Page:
Park Hyatt Tokyo
At a Glance
Made famous in the movie Lost in Translation
Spectacular views from all the rooms, which are located on the 42nd floor and above
Five restaurants and bars including the New York Bar and Grill on the 52nd floor
Located in three striking towers
Serene oasis on top of the bustling city
Upgrade to a Suite for the ultimate in luxury, space and those incredible views!Scott Dunn team
Be sure to have dinner and indulge in the wagyu-beef on offer at The New York Grill. Book a window table in advance for panoramic views of Tokyo!Victoria Reynolds
Opt for a Park View room with a distant view of Mt. Fuji - unforgettable!Victoria Douglas
Make time for a drink at the New York Bar, which provided the setting for a lot of the scenes in Lost in Translation - this is the place to be seen in Tokyo.Scott Dunn team
Call us on 858 345 1762 to start planning your vacation to Park Hyatt Tokyo or take a look at our itineraries to Tokyo
The inspiration and backdrop for the critically acclaimed film, Lost in Translation, the luxurious Park Hyatt Tokyo is an elegant oasis of space and calm that offers spectacular views of Tokyo and Mount Fuji. Occupying 14 floors of the Shinjunku Park Tower, the hotel is close to Shinjunku Station, Shinjunku Park and the spectacular surrounds of Nishi Shinjunku (know as 'skyscraper city'). This is dazzling Tokyo at its finest.
Located in three connecting towers, each spacious guest room is contemporary in style with a 37-inch plasma screen TV and breathtaking views of the city or the park below. All rooms are equipped with the very latest personal entertainment systems and creature comforts include plush comfy duvets and the finest Egyptian cotton sheets.
Dining within the hotel is varied and contemporary and includes a good range of global cuisines in spectacular settings. Being in Japan, the indoor pool and fitness center has some of the most high tech equipment you will find in Asia. The Park Hyatt Tokyo is an excellent base for exploring this fast paced city metropolis, with fantastic shopping at your doorstep.
The Park Hyatt's 177 generous rooms and suites are designed with understated modern decor in mind featuring granite, marble and elm panelling and are fully equipped with the very latest technology. Park Rooms overlook the city and Yoyogi Park while the slightly larger Park Deluxe Rooms look out to Shinjuku or Mount Fuji. The generous Park Suites offer living, dressing and working areas with an oversized marble bathroom with deep soaking tub. The Governors, Diplomat, Tokyo and Presidential Suites offer an increasing amount of space and opulence culminating in the two-bedroom Presidential Suite with library, kitchen, grand piano, sauna and private butler.
Children are welcomed at the Park Hyatt Tokyo where many of the rooms can accommodate children with their parents or can be interconnected for more space and comfort. Babysitting can be arranged on request and children's meals, highchairs and cots are also available.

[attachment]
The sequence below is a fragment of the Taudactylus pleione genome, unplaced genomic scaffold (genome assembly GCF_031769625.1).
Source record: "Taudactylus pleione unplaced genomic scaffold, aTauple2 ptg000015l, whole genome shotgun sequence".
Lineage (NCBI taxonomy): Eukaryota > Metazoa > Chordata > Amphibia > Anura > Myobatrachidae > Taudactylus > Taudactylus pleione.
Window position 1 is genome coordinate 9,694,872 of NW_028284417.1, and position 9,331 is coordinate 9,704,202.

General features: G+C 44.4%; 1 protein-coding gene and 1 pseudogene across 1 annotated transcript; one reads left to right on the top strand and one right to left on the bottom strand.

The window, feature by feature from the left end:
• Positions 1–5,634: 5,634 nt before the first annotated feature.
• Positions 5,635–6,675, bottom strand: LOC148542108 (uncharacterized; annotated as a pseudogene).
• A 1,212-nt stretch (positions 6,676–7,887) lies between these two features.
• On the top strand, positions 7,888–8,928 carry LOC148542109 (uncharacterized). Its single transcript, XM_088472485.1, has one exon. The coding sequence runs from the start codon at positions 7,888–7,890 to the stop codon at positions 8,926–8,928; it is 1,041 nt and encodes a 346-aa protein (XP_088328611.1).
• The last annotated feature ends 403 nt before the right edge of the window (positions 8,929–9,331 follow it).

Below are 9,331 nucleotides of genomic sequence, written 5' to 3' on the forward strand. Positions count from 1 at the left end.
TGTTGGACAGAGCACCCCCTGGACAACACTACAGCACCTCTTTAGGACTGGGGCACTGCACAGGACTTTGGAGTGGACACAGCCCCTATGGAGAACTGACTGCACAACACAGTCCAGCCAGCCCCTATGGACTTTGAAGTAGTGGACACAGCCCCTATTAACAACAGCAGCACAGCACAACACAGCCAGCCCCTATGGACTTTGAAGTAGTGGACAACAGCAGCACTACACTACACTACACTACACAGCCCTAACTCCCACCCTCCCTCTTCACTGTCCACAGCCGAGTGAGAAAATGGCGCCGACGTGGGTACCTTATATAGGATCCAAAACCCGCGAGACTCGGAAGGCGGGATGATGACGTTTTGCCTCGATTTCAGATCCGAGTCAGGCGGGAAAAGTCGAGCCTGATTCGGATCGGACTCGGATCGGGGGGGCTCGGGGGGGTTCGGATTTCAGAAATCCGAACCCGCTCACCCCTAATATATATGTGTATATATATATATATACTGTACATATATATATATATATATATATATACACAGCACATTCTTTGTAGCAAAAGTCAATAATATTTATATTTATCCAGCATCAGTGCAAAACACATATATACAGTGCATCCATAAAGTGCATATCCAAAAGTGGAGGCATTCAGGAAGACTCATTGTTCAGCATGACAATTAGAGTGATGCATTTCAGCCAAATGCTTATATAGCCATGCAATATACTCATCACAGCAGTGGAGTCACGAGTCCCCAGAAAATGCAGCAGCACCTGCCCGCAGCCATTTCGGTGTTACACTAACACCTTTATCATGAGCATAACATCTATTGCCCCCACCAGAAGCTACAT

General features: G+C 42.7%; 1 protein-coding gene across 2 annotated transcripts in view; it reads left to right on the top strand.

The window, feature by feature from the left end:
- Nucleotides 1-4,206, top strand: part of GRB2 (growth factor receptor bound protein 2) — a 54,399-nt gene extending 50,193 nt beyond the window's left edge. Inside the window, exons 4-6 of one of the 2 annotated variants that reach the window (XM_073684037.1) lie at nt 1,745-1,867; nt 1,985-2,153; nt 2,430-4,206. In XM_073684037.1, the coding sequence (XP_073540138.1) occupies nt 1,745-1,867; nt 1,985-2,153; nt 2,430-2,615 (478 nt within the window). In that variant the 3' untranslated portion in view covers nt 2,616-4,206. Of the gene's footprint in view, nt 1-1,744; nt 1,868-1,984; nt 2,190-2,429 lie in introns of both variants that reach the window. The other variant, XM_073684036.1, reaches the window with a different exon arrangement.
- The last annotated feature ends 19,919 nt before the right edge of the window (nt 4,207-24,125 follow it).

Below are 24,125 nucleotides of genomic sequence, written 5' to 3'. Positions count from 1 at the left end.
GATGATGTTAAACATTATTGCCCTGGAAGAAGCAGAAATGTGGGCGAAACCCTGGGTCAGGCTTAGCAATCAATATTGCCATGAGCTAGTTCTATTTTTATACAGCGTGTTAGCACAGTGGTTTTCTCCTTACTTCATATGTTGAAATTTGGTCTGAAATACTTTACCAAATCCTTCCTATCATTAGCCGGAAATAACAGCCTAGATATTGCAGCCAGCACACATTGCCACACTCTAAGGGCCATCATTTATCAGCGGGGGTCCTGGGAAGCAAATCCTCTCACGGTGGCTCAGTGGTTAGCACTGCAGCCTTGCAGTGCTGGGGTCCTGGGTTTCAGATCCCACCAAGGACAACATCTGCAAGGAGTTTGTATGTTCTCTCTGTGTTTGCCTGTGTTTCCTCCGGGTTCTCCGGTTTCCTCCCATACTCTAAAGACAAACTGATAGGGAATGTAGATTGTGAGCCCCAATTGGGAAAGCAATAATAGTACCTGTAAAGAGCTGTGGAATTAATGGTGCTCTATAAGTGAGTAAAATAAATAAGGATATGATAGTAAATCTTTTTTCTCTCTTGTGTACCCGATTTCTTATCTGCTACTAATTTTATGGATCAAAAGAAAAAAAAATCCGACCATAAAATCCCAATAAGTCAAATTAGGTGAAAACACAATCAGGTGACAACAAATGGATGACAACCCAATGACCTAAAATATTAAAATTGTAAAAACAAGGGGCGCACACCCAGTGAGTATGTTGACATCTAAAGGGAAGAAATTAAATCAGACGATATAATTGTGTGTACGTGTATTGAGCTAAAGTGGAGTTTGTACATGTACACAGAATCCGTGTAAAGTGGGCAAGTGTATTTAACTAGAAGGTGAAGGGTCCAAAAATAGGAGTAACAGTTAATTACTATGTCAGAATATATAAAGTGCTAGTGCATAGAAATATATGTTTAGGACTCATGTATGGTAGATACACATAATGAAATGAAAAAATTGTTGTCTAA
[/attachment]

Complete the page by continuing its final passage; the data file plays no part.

The Park Hyatt Tokyo has four exceptional restaurants and two bars including a grill with open kitchen, contemporary Japanese fare and the fashionable New York Bar, all of which offer a wide range of atmospheres, cuisines and dining experiences and fantastic in-room dining is also available. The Club On The Park is an extensive and impressive fitness center and indulgent spa retreat with indoor swimming pool, sauna, steam room and studios. There is also a library with books on art, culture and travel.
The Park Hyatt Tokyo's fitness center, spa and restaurants have enough to keep guests fully entertained without leaving the premises but beyond it, Tokyo has a wealth of experiences too that have to be seen to be believed with the vast array of shopping options that surround the hotel being just the starting point.
Location & Directions
Occupying the top 14 floors of Shinjuku Park Tower, located in the Shinjuku district of Tokyo, close to Shinjuku Station, Shinjuku Park, Nishi Shinjuku, and areas of Shibuya and Aoyama.
When to go
Tokyo kicks off its year with cold winter days and the odd snowfall. Although temperatures occasionally drop below freezing, winter (December to February) is usually reasonable. Spring (March to May) brings pleasant, warm days, and, of course, cherry blossoms – early April is probably the best time to view the blooms. Summer (June to August) is hot and muggy. Late June can see torrential rains. The temperature and humidity are at their worst in August. Apart from spring, autumn (September to November) is the most pleasant season as temperatures cool down to a cosy level and days are often clear and fine. Fall also means the return of the dramatic foliage season, when the parks and green areas of the city mellow into varying hues of orange and red.